Giulio Taglialatela, director of the Mitchell Center for Neurodegenerative Diseases said

“In previous studies, we found that while the non-demented people with Alzheimer’s neuropathology had amyloid plaques and neurofibrillary tangles just like the demented people did, the toxic amyloid beta and tau proteins did not accumulate at synapses, the point of communication between nerve cells. When nerve cells can’t communicate because of the buildup of these toxic proteins that disrupt synapse, thought and memory become impaired. The next key question was then what makes the synapse of these resilient individuals capable of rejecting the dysfunctional binding of amyloid beta and tau?”

To answer this question, researchers used high-throughput electrophoresis and mass spectrometry to analyze the protein composition of synapses isolated from frozen brain tissue donated by people who had participated in brain aging studies and received annual neurological and neuropsychological evaluations during their lifetime. The participants were divided into three groups, those with Alzheimer’s dementia, those with Alzheimer’s brain features but no signs of dementia and those without any evidence of Alzheimer’s.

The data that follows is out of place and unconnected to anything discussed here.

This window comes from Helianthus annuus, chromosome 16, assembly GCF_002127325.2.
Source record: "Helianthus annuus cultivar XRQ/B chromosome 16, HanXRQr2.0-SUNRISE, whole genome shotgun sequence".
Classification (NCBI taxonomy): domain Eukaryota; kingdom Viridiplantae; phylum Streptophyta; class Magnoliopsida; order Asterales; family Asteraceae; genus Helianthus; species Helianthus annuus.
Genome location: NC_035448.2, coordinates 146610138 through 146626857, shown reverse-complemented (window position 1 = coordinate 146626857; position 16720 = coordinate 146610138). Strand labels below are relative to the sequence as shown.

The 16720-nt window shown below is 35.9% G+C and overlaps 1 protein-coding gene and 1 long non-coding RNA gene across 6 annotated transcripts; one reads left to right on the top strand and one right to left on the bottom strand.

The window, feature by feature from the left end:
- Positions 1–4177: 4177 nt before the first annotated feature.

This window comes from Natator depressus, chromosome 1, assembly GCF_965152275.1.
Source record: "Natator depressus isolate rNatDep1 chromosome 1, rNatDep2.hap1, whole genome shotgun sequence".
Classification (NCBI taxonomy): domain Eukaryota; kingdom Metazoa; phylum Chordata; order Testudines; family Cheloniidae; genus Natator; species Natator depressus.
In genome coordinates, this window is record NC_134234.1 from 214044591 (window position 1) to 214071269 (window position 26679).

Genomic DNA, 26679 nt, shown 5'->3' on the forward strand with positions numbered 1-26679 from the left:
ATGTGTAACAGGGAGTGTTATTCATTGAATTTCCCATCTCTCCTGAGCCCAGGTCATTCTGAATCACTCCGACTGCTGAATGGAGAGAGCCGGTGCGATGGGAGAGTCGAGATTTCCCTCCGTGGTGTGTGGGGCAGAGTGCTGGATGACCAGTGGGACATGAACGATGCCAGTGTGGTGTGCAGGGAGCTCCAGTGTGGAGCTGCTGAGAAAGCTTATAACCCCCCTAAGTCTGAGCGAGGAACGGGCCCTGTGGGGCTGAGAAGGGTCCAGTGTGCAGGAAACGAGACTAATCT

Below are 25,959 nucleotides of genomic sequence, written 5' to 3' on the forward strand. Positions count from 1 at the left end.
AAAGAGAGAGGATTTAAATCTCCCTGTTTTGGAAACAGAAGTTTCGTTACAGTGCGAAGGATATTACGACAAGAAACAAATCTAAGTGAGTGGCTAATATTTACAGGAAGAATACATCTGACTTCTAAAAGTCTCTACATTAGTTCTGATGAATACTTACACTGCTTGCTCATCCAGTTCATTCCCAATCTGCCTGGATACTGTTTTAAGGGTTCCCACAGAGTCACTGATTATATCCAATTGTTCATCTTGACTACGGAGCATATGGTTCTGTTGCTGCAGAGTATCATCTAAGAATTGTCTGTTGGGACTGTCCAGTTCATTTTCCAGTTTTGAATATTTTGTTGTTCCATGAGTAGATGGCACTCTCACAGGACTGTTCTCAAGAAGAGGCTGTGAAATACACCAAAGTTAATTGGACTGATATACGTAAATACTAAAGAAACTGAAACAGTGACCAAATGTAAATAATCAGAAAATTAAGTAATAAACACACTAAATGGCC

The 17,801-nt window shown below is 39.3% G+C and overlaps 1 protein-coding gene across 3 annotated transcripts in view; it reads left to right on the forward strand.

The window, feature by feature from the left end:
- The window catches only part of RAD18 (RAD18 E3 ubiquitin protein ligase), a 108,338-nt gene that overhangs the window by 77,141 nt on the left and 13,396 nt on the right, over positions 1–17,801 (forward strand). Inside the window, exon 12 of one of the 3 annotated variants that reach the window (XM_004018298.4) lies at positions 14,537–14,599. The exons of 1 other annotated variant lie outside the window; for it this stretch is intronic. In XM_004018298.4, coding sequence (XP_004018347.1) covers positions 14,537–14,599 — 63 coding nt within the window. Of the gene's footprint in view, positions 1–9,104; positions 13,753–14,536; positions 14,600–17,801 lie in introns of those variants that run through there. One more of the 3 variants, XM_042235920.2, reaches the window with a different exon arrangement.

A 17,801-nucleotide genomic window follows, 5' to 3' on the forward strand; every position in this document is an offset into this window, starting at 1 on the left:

Results showed that resilient individuals had a unique synaptic protein signature that set them apart from both demented AD patients and normal subjects with no AD pathology. Taglialatela said this unique protein make-up may underscore the synaptic resistance to amyloid beta and tau, thus enabling these fortunate people to remain cognitively intact despite having Alzheimer’s-like pathologies.

Taglialatela sai they still didn’t understand the mechanisms responsible for this protection,” but “understanding such protective biological processes could reveal new targets for developing effective Alzheimer’s treatments.”